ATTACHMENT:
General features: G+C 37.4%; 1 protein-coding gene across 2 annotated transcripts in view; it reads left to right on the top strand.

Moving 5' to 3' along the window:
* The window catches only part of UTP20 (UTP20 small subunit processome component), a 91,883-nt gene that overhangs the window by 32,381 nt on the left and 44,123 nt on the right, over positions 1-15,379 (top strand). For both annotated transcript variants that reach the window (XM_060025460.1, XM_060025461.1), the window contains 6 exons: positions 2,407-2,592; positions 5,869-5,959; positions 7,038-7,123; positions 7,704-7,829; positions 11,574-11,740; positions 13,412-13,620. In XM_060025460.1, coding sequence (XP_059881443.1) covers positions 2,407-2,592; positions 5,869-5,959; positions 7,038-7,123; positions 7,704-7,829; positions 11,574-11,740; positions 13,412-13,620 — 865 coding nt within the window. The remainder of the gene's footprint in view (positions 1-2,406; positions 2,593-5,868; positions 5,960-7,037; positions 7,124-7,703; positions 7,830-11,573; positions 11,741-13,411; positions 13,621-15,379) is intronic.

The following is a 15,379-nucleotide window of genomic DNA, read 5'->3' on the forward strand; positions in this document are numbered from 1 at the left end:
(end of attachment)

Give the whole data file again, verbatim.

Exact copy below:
General features: G+C 37.4%; 1 protein-coding gene across 2 annotated transcripts in view; it reads left to right on the top strand.

Moving 5' to 3' along the window:
* The window catches only part of UTP20 (UTP20 small subunit processome component), a 91,883-nt gene that overhangs the window by 32,381 nt on the left and 44,123 nt on the right, over positions 1-15,379 (top strand). For both annotated transcript variants that reach the window (XM_060025460.1, XM_060025461.1), the window contains 6 exons: positions 2,407-2,592; positions 5,869-5,959; positions 7,038-7,123; positions 7,704-7,829; positions 11,574-11,740; positions 13,412-13,620. In XM_060025460.1, coding sequence (XP_059881443.1) covers positions 2,407-2,592; positions 5,869-5,959; positions 7,038-7,123; positions 7,704-7,829; positions 11,574-11,740; positions 13,412-13,620 — 865 coding nt within the window. The remainder of the gene's footprint in view (positions 1-2,406; positions 2,593-5,868; positions 5,960-7,037; positions 7,124-7,703; positions 7,830-11,573; positions 11,741-13,411; positions 13,621-15,379) is intronic.

The following is a 15,379-nucleotide window of genomic DNA, read 5'->3' on the forward strand; positions in this document are numbered from 1 at the left end: